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University of Washington Health Sciences Library

AMA Style Guide

Key AMA Style Features

In-Text Citations

  • Use superscript numbers to cite material, e.g., 1
  • The superscript number is inserted into the document immediately next to the fact, concept, or quotation being cited.
  • If a reference is used many times in one paper, use the same number throughout.
  • See the In-Text Citations tab for more information.

 

References

  • Number references consecutively with arabic numerals in the order in which they are cited in the text.
  • If the citation extends to a second line, do NOT indent (as in APA).
  • Journal titles are abbreviated and in italics. 
    • Use PubMed abbreviations for journal titles.  See Journals referenced in the NCBI Databases.
    • If no PubMed journal abbreviation exists, use standard abbreviations in the AMA Manual of Style to construct an abbreviated title. 
    • Single word titles, such as Pediatrics, are not abbreviated.
    • In journal titles, capitalize all major words (Do not capitalize the, an, a, in, for, or but, unless this word begins the title.)
  • Title of journal article: capitalize only the first word.
  • Journal page numbers and dates: Format is the year followed by a semicolon; the volume number and the issue number (in parentheses) followed by a colon; the initial page number, a hyphen, the final page number followed by a period and are set without spaces.

Example:

Hunter RH, Sykes K, Lowman SG, Duncan R, Satariano WA, Belza B. Environmental and policy change to support healthy aging. J Aging Soc Policy. 2011;23(4):354-371. doi:10.1080/08959420.2011.605642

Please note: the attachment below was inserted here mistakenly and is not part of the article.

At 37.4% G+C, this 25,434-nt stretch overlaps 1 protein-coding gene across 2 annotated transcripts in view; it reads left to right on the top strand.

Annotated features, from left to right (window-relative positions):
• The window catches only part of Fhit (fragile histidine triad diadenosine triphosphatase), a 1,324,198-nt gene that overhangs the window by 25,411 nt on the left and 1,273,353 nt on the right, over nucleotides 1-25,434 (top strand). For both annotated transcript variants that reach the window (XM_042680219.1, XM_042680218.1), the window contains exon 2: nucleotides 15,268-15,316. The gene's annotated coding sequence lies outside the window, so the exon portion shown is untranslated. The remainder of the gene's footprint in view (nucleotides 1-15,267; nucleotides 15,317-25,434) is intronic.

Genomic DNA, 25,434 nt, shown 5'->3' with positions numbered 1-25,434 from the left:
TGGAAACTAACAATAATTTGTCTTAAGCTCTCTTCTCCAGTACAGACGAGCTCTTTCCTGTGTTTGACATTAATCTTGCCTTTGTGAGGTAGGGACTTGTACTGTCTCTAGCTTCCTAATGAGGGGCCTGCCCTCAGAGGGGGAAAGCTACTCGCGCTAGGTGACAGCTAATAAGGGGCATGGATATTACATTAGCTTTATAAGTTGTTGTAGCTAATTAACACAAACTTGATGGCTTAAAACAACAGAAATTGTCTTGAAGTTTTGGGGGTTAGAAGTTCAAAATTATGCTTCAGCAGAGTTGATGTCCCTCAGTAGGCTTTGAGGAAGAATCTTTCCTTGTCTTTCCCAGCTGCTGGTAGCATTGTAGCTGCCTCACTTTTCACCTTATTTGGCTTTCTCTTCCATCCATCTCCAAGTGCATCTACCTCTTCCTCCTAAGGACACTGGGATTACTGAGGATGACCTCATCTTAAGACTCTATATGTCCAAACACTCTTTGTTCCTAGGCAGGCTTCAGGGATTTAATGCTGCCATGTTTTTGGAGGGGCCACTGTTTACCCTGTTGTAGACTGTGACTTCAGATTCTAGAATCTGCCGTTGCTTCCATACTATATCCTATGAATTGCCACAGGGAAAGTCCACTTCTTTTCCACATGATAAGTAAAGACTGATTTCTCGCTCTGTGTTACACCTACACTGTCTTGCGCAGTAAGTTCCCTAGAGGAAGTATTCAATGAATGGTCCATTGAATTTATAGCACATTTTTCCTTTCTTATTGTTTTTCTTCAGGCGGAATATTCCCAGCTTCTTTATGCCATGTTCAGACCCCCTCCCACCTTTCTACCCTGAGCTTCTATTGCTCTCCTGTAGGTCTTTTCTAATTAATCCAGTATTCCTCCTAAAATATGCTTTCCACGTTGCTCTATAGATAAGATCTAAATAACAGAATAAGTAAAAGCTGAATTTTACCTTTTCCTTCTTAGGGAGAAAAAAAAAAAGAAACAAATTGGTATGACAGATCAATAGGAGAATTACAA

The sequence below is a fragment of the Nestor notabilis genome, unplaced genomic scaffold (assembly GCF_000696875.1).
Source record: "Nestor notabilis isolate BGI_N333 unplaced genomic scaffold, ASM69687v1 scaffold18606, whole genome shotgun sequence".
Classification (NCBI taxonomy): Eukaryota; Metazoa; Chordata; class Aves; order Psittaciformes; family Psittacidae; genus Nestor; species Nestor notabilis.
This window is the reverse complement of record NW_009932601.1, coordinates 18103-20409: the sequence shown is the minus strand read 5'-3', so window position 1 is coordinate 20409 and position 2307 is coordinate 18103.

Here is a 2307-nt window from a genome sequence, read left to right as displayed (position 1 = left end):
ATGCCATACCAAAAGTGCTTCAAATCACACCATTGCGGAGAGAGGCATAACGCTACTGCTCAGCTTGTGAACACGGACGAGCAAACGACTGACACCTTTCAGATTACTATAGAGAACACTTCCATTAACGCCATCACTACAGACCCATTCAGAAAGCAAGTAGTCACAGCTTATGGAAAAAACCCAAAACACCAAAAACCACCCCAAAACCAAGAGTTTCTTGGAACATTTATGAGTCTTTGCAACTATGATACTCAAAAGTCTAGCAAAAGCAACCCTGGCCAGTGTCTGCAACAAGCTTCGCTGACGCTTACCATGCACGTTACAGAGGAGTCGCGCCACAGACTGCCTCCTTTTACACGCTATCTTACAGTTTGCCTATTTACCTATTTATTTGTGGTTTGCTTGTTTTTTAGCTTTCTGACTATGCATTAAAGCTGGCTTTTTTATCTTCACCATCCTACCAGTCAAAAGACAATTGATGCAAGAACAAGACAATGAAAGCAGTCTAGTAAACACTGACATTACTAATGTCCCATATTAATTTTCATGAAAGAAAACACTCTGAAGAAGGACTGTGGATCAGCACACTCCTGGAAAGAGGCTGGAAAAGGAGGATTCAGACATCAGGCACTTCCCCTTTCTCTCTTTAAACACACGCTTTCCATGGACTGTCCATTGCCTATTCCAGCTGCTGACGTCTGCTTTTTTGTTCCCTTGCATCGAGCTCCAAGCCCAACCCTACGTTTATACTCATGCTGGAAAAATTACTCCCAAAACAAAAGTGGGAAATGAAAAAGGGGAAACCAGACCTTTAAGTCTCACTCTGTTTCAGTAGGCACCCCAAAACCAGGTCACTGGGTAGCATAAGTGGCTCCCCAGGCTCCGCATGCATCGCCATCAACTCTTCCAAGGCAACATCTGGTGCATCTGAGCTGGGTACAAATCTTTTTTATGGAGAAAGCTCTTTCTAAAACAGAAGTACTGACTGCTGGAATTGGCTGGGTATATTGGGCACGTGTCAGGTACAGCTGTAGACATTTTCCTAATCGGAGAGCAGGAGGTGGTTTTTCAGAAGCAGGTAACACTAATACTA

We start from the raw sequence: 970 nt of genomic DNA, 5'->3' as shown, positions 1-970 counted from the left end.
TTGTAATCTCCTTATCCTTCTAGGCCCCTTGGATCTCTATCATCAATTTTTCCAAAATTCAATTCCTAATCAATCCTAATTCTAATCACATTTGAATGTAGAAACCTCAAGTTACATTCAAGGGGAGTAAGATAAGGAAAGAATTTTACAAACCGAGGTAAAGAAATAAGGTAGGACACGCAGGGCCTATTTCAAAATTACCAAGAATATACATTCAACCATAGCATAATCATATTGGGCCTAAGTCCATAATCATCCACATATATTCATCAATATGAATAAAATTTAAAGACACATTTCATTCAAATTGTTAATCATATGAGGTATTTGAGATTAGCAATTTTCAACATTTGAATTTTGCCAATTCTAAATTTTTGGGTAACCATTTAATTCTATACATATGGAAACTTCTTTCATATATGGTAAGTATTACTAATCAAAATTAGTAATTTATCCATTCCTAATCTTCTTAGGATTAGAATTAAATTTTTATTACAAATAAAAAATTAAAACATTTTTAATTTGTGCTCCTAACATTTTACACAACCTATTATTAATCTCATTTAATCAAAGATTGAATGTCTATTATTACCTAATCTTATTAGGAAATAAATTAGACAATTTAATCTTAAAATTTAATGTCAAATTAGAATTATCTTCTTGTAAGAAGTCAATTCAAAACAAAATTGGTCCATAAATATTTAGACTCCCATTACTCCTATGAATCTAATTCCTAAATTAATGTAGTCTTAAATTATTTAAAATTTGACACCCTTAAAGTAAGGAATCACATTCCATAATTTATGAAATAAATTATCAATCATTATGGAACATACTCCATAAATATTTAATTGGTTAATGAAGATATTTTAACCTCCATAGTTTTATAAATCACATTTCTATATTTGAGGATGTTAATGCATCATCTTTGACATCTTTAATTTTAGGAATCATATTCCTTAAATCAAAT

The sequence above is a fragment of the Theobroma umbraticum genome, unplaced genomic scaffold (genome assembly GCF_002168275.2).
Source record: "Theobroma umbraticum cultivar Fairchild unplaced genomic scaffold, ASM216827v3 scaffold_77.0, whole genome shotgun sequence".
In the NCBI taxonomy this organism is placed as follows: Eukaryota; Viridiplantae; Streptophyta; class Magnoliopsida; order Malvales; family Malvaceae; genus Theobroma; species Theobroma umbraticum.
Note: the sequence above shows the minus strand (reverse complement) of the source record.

• Citing online journals:  The DOI number is preferred over the URL link.
  • Books:
    • In Book Titles, capitalize all major words (Do not capitalize the, an, a, in, for, or but, unless this word begins the title.) and put in italics.
    • In Book Chapter Titles: capitalize only the first word.
  • See the Citing Print Resources and the Citing Electronic Resources tabs for more information and examples.

When to Cite

You need to cite when:

  • using a direct quotation, even if it is in quotation marks
  • using facts that are not common knowledge (what the reader can reasonably be expected to know)
  • paraphrasing or rewriting the author’s ideas
  • summarizing the data or argument of an author
  • using the key words or phrases from the author or using synonyms
  • mentioning the author’s name in your text
  • writing a sentence that mostly consists of your own thoughts, but you have made a reference to another author’s ideas

 When in doubt, err on the side of caution, and cite.

 

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